Deep Share, part 2 (aka getting off of anti-depressants)

This summer,


I did a deep share about one of the Gate Passages I was going through in getting off of anti-depressants. In my 15+ years as a psychotherapist helping kind souls through trauma, I’ve seen firsthand the silencing effect that the stigma of struggling with mental illness can cause. With the new Moon in Scorpio happening November 18th, the time is right to share rather than be silent. It's time to continue telling this story.

It’s been more than 6 months since I took the last dose — a minuscule cluster of tiny white balls stuck to the end of my moistened right pointer finger. I took a super longtime coming off — more than 2 years. By western medicine standards, this is unusually long. Typically, docs recommend 2-3 months, which I say isn't nearly long enough.

It’s been a wild ride. 

The first few months were a dark time of recurrent and prolonged panic attacks that triggered my survival fight/flight/freeze response, with a heavy heaping dose of sobbing spells. I felt as if I could feel all of the agony on the planet without a filter. It was all of the feels, all the time. Even though I had so little of the medication in my system by the time I took that last dose, I still felt the withdrawal effect big-time, which is not uncommon for sensitive people.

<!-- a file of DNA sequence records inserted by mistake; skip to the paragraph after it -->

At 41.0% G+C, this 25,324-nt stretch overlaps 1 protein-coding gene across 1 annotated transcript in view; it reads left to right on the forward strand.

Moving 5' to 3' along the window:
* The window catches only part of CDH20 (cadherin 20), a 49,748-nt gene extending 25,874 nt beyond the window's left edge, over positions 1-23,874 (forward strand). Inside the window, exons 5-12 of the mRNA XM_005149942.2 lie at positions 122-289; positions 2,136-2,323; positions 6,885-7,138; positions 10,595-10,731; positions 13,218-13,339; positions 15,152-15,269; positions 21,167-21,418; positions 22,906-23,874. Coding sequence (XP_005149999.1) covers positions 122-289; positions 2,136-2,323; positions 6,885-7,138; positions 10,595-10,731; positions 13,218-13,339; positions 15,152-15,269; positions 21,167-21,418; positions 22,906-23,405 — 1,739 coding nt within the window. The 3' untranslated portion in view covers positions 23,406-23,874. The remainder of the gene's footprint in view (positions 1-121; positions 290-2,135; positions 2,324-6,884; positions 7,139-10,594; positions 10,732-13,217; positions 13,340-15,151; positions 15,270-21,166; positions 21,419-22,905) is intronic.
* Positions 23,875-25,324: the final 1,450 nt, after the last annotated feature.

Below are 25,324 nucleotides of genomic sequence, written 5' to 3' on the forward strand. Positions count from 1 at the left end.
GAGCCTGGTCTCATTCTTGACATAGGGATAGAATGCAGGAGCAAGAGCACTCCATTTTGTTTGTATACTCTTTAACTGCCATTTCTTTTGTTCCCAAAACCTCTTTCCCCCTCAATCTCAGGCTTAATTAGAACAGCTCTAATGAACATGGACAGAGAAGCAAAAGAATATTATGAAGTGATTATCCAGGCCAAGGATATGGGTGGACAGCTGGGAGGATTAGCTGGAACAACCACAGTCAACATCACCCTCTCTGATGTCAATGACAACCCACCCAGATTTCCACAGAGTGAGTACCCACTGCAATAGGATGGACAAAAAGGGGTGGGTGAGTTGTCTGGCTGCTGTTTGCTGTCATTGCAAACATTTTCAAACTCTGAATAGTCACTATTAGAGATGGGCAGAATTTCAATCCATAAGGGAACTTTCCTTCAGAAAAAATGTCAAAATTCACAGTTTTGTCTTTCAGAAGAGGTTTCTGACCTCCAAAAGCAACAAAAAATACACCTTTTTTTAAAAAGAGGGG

Between you and me, I’m relieved that I survived this part. I did it with lots of support and the determined use all of the healing tools I’ve learned ... every single one of them and especially when I felt like I couldn’t.

Since then, I’ve noticed some interesting things about being off of anti-depressants.

All of them have to do with my heart. 

First, I cry all the time. I cry when I’m happy. I cry when I’m sad. I cry when I read about homeless dogs. I cry when I read about people doing kind things for others. I'm blowing through tissues like they're going out of style.

Next, my sensitivity is off the charts. Anti-depressants by design take away the extremes of feeling — the dark lows and the happy highs. Most people wind up humming along in the middle. That’s where I hung out. Along with erasing the extremes, the meds dulled this sensitivity. It didn’t erase it by any means, but I'm surprised how the meds covered it up. I feel this sensitivity most in my heart center. 

And I deeply long to feel connected to people. This too was something that I couldn’t feel so much on meds. I knew it was there intellectually, but now it’s a persistent ache in my heart. It's what neuroscientist Stephen Porges talked about at the trauma conference I went to a few weeks ago when he said that we human beings are wired for connection.